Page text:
A factory built of gel does not sound very durable. But the new type of micro-factories invented by researchers at Aarhus University do not have to last.
They will actually be placed inside a patient's body - exactly where the medicine is required - and they will gradually dissolve and disappear in the patient's urine once their mission is accomplished.
The prospects are so enormous that Associate Professor of Chemistry Alexander Zelikin, Aarhus University, has just been granted EUR 2 million to boost research and development in this field. The European Research Council (ERC) has awarded him an ERC Consolidator Grant.
Very advanced gel
The tiny factories consist of hydrogel, which is fundamentally a mixture of water and polymers with characteristics similar to gelatine. In this case we deal with some advanced variants of hydrogels: They must simultaneously be able to function as material for the small factories and contain the enzymes needed to produce medicine while the raw material is arriving at the factories.
There is basically nothing new in allowing enzymes to be in charge of the medical production - plenty of drugs are made of inactive substances which are not converted into active drugs until the liver or enzymes elsewhere in the body begins to break them down. They are called prodrugs.
An ordinary prodrug is, for example acetylsalicylic acid, which is the main ingredient in the common types of pain-relieving drug. They will not work until your liver has converted them into alicylic acid.
"The problem with this type of prodrugs is, however, that after the conversion they are typically sent into the blood in the intire body, so that only a fraction reaches the place which hurts. This problem can be solved in the process by creating prodrugs, which can only be transformed by specific enzymes - and then placing these enzymes in th eparticular part of the body which needs the drugs," explains Alexander Zelikin.
He will spend the EUR 2 million on developing two types of biodegradable factories:
Stents and particles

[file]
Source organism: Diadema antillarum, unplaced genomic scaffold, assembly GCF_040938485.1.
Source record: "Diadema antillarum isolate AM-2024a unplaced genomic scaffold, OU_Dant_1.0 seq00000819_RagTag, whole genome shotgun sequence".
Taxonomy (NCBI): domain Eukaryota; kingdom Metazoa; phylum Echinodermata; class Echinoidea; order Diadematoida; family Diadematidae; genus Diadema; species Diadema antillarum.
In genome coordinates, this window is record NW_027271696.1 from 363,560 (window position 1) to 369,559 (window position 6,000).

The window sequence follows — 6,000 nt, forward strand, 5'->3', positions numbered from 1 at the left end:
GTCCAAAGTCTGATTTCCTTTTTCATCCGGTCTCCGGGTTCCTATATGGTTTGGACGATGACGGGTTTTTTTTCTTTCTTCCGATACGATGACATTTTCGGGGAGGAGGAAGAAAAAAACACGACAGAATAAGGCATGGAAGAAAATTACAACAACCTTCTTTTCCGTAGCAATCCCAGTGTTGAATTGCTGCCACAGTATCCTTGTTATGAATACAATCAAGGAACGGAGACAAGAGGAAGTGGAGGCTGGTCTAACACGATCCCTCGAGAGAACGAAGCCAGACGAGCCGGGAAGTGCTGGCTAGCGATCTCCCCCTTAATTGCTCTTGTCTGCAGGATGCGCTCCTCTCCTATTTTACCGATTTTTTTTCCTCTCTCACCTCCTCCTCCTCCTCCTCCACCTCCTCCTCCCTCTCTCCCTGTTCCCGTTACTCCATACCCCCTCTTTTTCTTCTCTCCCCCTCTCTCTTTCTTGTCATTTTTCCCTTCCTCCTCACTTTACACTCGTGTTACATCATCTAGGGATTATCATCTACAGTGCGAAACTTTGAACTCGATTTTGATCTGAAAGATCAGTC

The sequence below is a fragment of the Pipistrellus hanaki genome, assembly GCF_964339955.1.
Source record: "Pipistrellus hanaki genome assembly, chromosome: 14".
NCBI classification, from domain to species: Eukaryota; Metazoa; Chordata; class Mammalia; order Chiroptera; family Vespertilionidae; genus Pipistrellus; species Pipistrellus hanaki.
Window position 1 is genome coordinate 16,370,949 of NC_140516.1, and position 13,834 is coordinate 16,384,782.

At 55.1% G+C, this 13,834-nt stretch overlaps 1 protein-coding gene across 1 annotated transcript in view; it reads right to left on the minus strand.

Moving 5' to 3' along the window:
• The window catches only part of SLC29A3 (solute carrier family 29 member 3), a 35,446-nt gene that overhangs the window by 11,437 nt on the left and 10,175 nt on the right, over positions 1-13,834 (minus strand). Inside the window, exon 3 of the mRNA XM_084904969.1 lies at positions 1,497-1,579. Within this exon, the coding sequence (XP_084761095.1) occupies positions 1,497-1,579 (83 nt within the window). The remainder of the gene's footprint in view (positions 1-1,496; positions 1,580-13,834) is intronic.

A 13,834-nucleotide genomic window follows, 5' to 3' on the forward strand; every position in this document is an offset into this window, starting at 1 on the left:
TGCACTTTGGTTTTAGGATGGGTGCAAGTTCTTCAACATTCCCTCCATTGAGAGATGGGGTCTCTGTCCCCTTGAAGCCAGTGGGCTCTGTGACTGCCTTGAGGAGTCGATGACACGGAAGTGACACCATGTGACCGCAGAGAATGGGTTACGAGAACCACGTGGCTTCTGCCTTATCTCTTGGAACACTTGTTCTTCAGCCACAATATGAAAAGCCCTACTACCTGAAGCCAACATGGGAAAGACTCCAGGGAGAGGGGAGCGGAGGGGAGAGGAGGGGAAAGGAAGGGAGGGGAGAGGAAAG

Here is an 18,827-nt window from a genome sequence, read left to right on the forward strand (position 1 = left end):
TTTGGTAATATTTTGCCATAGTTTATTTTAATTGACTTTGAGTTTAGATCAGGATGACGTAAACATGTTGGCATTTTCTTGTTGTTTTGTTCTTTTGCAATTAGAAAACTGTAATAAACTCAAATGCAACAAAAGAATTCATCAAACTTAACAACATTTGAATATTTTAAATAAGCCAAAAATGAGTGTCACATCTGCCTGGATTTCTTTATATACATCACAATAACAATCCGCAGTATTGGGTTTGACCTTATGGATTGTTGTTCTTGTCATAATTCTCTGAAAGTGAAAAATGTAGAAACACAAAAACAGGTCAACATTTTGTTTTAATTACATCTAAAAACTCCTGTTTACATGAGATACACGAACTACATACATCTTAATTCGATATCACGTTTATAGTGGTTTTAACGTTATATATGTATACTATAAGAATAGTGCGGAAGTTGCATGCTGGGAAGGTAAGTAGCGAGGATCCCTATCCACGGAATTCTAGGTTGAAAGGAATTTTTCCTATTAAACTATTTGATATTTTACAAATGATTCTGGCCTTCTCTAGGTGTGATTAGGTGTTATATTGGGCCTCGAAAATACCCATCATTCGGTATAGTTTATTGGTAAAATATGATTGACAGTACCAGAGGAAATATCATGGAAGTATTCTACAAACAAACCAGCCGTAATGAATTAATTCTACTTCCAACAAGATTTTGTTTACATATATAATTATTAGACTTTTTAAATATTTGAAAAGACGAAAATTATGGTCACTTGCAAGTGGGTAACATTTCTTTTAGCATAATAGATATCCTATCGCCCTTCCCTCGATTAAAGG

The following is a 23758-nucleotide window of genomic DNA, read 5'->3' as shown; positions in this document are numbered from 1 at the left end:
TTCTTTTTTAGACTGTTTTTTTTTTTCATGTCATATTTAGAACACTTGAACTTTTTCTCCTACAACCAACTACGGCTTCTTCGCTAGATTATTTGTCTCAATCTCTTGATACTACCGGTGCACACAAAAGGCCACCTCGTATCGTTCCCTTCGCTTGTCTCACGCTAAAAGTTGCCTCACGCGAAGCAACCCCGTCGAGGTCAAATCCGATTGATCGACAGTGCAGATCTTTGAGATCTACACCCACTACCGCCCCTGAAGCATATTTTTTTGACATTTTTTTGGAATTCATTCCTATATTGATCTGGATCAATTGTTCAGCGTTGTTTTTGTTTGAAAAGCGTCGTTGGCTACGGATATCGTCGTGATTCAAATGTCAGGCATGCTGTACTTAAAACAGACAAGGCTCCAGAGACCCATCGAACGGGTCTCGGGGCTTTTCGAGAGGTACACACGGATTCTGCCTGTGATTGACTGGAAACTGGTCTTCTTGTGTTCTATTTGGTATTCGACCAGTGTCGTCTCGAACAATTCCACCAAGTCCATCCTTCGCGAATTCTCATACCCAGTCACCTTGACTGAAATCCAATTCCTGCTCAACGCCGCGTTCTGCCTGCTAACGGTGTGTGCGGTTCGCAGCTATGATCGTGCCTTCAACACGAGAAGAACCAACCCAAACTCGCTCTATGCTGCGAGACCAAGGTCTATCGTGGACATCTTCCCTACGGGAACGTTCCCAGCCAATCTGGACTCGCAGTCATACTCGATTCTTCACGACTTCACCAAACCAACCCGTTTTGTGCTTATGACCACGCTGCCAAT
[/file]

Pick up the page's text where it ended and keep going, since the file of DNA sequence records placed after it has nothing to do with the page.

One of them is a new kind of stent which, among other things, is a term for the small metal meshes, which is operated into patients suffering from blockage of their coronary artery to keep it open after an angioplasty.
Alexander Zelikin's stents will be made of hydrogel instead of metal, because their primary purpose is not to keep a vein open, but to deliver medicine: the doctor injects a prodrug into the patient's vein, after which the enzymes in the stent convert it to, for example, a medicine against arteriosclerosis.
"The same enzymes will also be able to transform other sorts of prodrugs, so if one medicine doesn't work, you can switch to another without having to call the patient in for a new treatment," says Alexander Zelikin and continues:
"Metal stents coated with medicine are already in use - they just do not have the flexibility, that treatment which the enzymatic medicine factories have."
The second sort will consist of small particles, which initially can be used for the treatment of diseases such as cancer. The particles must be able to submit both medicine and for example contrast agents, so that they can be used simultaneously for treatment and diagnosis.
More specifically, the ERC grant will result in the employment of four PhD students and a postdoc.
The technology is pending patent and is being commercialised through Technology Transfer Office at Aarhus University.
Alexander Zelikin (36) completed his PhD at the Moscow State University in 2003. He subsequently worked at the Massachusetts Institute of Technology (MIT), Cornell University and the University of Melbourne, prior to coming to Aarhus University in 2009.
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